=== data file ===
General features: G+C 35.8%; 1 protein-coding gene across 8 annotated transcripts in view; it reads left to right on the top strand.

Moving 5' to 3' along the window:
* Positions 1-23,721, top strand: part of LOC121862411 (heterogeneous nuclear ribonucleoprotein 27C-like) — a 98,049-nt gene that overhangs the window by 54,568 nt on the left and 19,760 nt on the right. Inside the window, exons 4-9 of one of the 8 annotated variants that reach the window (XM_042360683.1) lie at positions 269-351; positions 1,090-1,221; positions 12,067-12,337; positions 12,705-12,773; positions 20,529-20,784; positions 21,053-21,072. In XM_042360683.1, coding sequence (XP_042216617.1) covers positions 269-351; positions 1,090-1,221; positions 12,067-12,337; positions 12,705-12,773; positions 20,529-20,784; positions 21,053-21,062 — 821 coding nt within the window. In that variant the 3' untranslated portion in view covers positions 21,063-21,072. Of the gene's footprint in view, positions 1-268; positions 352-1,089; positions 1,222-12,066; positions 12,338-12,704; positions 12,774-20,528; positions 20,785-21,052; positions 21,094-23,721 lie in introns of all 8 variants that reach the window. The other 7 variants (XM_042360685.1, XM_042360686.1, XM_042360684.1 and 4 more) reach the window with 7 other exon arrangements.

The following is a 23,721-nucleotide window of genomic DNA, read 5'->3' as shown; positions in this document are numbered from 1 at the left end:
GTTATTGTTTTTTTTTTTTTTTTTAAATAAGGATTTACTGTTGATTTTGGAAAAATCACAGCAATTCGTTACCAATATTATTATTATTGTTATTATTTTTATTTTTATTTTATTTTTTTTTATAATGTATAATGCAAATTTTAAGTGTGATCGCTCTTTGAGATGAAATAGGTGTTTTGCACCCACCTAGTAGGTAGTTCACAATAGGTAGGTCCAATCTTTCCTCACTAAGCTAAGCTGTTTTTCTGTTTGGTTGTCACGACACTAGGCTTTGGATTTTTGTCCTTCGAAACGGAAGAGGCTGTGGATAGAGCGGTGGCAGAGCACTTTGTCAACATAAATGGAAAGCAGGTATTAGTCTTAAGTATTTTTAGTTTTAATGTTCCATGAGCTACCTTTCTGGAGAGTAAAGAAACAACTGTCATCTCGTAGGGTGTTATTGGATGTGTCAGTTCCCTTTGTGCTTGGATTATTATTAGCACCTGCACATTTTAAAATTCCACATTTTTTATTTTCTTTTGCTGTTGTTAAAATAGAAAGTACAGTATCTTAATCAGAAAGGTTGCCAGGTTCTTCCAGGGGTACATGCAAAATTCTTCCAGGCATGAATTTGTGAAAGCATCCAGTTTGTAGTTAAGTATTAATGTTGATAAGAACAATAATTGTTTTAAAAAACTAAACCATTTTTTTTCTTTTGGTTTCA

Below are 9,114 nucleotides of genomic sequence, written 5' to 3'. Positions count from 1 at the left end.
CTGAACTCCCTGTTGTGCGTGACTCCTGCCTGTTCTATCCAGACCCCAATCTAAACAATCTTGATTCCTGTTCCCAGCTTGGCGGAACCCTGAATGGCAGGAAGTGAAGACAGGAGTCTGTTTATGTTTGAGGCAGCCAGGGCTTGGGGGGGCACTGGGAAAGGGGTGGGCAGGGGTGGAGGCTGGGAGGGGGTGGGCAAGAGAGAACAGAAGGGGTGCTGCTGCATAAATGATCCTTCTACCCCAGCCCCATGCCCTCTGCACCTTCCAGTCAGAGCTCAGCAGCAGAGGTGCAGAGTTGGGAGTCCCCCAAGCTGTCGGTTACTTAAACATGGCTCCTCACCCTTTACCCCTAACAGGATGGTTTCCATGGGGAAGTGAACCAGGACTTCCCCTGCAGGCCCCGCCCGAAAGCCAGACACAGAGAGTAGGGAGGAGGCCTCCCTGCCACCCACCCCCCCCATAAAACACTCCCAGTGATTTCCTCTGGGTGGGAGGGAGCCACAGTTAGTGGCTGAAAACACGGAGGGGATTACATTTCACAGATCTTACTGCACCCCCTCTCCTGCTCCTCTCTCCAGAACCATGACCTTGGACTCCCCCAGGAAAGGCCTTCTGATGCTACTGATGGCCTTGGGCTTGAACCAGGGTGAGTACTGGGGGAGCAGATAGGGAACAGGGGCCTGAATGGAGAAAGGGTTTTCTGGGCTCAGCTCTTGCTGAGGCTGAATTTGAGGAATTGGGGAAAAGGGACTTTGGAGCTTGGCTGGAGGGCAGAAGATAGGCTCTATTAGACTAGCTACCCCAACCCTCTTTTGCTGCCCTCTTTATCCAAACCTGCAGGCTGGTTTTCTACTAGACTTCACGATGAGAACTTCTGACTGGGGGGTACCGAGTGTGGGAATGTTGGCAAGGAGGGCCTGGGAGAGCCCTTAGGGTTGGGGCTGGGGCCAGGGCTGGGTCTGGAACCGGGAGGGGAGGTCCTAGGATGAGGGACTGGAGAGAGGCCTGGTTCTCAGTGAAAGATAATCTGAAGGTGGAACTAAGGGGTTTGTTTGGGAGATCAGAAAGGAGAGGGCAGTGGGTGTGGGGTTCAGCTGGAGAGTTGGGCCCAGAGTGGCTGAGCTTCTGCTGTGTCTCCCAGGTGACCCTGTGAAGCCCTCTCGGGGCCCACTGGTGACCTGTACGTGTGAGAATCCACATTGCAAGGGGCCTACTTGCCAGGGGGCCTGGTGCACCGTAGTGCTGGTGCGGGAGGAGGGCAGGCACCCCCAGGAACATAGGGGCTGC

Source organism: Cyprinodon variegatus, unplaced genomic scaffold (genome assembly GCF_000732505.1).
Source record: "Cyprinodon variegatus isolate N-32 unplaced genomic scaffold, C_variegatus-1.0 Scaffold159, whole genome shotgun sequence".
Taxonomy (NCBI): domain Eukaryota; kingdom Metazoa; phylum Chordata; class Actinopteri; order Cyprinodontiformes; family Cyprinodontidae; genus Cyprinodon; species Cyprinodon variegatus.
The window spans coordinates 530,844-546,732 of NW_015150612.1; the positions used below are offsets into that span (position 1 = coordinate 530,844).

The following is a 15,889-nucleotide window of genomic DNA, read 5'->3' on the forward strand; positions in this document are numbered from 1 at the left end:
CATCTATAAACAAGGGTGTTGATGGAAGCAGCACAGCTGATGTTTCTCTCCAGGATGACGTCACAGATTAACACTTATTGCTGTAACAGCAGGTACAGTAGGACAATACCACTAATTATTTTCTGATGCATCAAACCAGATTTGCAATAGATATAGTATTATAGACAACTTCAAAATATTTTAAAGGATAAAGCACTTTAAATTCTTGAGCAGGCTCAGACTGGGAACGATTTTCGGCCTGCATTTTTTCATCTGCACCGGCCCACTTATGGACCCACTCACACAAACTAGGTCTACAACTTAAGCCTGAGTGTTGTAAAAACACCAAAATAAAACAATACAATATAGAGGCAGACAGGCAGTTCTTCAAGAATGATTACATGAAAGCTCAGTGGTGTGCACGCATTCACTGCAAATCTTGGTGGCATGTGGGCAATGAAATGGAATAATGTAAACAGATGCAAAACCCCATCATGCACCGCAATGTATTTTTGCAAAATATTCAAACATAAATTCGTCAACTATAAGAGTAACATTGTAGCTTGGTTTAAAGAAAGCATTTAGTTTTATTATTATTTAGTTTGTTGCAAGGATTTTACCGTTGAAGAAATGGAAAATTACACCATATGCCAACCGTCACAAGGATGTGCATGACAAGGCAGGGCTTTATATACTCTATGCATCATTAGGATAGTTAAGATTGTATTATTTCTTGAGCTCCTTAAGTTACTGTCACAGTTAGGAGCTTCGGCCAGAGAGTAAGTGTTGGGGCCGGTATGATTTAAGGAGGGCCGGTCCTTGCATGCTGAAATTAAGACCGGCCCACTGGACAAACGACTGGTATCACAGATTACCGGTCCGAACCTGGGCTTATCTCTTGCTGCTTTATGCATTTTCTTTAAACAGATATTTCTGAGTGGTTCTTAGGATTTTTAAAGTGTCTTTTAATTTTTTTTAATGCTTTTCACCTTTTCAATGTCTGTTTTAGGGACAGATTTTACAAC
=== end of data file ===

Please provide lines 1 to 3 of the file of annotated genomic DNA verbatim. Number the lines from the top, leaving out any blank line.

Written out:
General features: G+C 35.8%; 1 protein-coding gene across 8 annotated transcripts in view; it reads left to right on the top strand.

Moving 5' to 3' along the window:
* Positions 1-23,721, top strand: part of LOC121862411 (heterogeneous nuclear ribonucleoprotein 27C-like) — a 98,049-nt gene that overhangs the window by 54,568 nt on the left and 19,760 nt on the right. Inside the window, exons 4-9 of one of the 8 annotated variants that reach the window (XM_042360683.1) lie at positions 269-351; positions 1,090-1,221; positions 12,067-12,337; positions 12,705-12,773; positions 20,529-20,784; positions 21,053-21,072. In XM_042360683.1, coding sequence (XP_042216617.1) covers positions 269-351; positions 1,090-1,221; positions 12,067-12,337; positions 12,705-12,773; positions 20,529-20,784; positions 21,053-21,062 — 821 coding nt within the window. In that variant the 3' untranslated portion in view covers positions 21,063-21,072. Of the gene's footprint in view, positions 1-268; positions 352-1,089; positions 1,222-12,066; positions 12,338-12,704; positions 12,774-20,528; positions 20,785-21,052; positions 21,094-23,721 lie in introns of all 8 variants that reach the window. The other 7 variants (XM_042360685.1, XM_042360686.1, XM_042360684.1 and 4 more) reach the window with 7 other exon arrangements.